Or rather, blame it on “competitive saving”, one of the unintended consequences of the one-child policy, introduced in 1978 to slow population growth. The government claims that thanks to the policy, the population is three to four hundred million fewer than it would have been, but since families prefer boys, many of the missing millions are girls, including victims of female infanticide and sex-selective abortions.

The normal ratio of boys to girls is around 106:100, an evolutionary corrective for the fact that male babies are more likely to die. In China, however, the ratio is much higher. The exact figure is not known, but estimates range from 119:100 to over 130.

What is known though, is that there are now tens of millions more young men of marriageable age than women. So to improve their son’s chances, a family saves to be able to buy a nicer, better furnished house than rivals and give the young newly-weds a good start in life. According to Wei and Zhang, even families who don’t have a son to marry off have save as much, since prices are driven up. Families with sons save more than those with daughters, and savings rates are higher in regions with higher gender imbalances.

Another unintended consequence is the rapid ageing of the population. In 1975, just before the one-child policy started, there were six children for every person aged over 60. By 2035, there will be two over-60s for every child. Population ageing is happening all over the world, but it is happening much earlier in China’s economic development than in OECD countries.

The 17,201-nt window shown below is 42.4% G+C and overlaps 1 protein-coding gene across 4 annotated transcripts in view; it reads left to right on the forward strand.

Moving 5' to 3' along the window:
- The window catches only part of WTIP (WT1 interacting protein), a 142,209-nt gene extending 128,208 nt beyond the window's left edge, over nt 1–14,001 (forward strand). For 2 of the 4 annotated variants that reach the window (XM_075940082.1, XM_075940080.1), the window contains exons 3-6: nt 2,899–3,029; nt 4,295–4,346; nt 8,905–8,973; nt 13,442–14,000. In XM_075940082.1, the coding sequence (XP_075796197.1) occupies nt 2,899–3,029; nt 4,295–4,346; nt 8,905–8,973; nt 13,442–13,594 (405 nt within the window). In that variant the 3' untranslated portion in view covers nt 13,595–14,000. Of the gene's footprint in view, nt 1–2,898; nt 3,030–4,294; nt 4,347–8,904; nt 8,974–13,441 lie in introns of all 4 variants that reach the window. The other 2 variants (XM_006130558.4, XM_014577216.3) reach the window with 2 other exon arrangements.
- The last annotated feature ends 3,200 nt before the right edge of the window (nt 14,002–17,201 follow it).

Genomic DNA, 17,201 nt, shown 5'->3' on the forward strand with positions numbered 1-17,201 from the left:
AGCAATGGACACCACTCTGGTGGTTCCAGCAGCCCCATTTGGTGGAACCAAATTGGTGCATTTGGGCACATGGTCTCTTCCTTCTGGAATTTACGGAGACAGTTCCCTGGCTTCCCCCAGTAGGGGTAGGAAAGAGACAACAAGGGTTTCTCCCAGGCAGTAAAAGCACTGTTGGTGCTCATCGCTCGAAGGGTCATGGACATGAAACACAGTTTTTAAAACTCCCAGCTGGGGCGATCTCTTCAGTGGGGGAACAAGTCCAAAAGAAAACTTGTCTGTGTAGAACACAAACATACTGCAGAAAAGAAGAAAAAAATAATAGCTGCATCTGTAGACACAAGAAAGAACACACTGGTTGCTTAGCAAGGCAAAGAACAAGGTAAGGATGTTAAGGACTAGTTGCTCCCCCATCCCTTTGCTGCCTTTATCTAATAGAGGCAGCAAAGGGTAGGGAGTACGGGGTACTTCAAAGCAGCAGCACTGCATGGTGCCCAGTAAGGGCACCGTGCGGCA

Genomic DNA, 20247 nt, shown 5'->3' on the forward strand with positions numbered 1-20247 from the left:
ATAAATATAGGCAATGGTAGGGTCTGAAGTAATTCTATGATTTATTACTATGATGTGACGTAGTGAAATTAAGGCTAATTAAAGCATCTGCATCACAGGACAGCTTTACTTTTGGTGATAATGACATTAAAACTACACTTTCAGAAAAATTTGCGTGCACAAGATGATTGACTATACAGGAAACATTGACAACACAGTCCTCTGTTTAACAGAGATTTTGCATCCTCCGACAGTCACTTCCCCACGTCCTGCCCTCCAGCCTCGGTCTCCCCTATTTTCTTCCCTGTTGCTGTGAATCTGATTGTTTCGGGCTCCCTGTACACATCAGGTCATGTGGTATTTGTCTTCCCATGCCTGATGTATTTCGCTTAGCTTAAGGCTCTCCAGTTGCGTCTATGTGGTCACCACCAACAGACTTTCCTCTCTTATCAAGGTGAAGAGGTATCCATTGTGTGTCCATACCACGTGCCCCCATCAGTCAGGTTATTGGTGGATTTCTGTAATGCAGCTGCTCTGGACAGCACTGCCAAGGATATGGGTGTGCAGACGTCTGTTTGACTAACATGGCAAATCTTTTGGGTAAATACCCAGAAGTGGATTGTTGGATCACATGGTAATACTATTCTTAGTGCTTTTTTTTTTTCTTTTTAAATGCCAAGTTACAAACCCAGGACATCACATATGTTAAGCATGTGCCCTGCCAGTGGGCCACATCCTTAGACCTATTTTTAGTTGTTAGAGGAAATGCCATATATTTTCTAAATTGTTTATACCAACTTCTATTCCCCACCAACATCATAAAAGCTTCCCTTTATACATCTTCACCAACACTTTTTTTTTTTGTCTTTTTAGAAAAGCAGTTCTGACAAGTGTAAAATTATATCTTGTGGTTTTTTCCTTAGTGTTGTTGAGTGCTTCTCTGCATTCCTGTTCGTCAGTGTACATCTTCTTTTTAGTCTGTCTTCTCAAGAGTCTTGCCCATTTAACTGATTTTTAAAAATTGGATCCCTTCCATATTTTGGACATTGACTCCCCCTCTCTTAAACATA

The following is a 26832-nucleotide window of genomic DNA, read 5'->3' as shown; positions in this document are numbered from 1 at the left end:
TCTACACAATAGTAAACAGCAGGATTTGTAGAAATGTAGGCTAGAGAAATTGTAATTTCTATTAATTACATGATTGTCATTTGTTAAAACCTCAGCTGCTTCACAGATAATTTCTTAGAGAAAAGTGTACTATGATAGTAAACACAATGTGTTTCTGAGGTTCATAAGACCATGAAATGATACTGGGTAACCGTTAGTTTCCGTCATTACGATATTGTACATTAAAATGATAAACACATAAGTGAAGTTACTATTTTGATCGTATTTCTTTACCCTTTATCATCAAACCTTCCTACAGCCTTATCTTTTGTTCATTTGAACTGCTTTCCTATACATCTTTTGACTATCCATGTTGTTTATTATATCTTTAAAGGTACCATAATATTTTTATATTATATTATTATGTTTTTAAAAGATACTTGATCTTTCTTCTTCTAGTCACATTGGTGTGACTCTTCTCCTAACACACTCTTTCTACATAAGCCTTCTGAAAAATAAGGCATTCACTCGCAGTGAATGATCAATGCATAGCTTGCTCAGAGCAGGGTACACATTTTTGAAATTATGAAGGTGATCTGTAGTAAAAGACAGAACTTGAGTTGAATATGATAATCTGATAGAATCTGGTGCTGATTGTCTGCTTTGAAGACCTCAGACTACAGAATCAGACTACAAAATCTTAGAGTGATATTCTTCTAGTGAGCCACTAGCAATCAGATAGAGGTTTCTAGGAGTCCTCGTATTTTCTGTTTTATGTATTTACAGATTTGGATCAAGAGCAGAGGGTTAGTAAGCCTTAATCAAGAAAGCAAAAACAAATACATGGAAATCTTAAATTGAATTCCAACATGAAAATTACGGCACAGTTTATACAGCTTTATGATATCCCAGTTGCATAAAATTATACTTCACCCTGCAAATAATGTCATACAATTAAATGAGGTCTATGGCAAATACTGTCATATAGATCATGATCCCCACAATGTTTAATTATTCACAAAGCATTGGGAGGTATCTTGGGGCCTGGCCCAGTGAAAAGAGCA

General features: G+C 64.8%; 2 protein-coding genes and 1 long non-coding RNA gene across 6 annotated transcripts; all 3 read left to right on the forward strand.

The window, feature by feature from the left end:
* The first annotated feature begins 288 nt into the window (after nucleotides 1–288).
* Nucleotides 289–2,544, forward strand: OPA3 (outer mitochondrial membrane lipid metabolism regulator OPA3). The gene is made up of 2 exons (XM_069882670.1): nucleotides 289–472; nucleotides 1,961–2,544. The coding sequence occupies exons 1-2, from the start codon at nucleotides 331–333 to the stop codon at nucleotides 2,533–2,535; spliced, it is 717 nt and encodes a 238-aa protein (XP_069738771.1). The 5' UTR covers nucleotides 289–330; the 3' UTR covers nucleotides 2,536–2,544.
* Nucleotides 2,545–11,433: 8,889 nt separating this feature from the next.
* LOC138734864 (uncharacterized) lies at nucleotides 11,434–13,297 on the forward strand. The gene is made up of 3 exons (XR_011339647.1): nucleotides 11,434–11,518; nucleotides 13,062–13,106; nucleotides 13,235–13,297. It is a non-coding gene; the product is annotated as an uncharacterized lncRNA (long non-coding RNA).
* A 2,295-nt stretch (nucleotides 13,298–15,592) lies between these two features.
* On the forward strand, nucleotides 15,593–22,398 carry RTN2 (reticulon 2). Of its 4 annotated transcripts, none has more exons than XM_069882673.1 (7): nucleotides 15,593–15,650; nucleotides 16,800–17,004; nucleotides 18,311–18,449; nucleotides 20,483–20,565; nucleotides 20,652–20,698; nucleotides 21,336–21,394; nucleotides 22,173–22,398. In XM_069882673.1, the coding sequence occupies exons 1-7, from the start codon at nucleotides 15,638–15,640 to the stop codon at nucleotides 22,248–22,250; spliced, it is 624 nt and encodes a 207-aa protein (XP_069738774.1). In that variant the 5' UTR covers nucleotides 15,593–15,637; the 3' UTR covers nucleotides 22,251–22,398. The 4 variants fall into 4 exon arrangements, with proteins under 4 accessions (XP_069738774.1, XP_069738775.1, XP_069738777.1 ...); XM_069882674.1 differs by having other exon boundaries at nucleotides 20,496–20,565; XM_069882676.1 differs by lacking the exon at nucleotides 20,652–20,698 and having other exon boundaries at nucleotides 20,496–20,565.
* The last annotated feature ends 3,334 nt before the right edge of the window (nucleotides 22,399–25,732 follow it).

As Richard Jackson and his colleagues at the Center for Strategic and International Studies point out, when the elderly share of the population was the same in the US as it is China today, per capita income was four times what China’s is at present. Some Chinese express the fear that the country will grow old before it grows rich.

China’s growth has depended on what some media like to call limitless supplies of cheap labour. But the working-age population will peak in 2015, and will shrink by almost a quarter by 2050, with an even sharper decline for people in their 20s and 30s. Total population will still grow, because people will live longer, and China will have an older population than the US in 2050.

Given that this elderly population will not be able to count on large numbers of children to support them, how will they live? The government’s goal is universal coverage for the basic pension system by 2020 and it has also taken a number of steps to encourage schemes to complement this.

Yet public pension coverage remains far from universal, and has large unfunded liabilities for early retirees from the state-owned sector. Moreover, benefits are not fully portable, so workers often have to choose between job mobility and retirement security, and the rate of return on personal pension plans is too low to replace a salary.

At the same time, the decline in the working-age population may allow employees to negotiate better pensions as part of their pay packages. Labour shortages have already been reported in some regions, partly because rural migrants who went home during the worst of the recession don’t want to come back. Last week, the Guangzhou Daily reported that the local authorities had raised the minimum wage from 860 yuan to 1030, a higher rate than Beijing even.

All this is leading to calls to abandon the one-child policy. Especially since China is now suffering from a phenomenon that has cursed every country that ever existed at every epoch in world history – kids today are not as nice as us. Or, as the People’s Daily complained last month: the one-child policy is breeding brats.

Useful links

China in the 2010s: Rebalancing growth and strengtheneing social safety nets

2010 年代的中国:经济增长再平衡和强化社会安全网 (Chinese version)

OECD work on China

The OECD’s Chinese-language site – 网站(中文)

China at the OECD Development Centre

Photos by Jacques Bron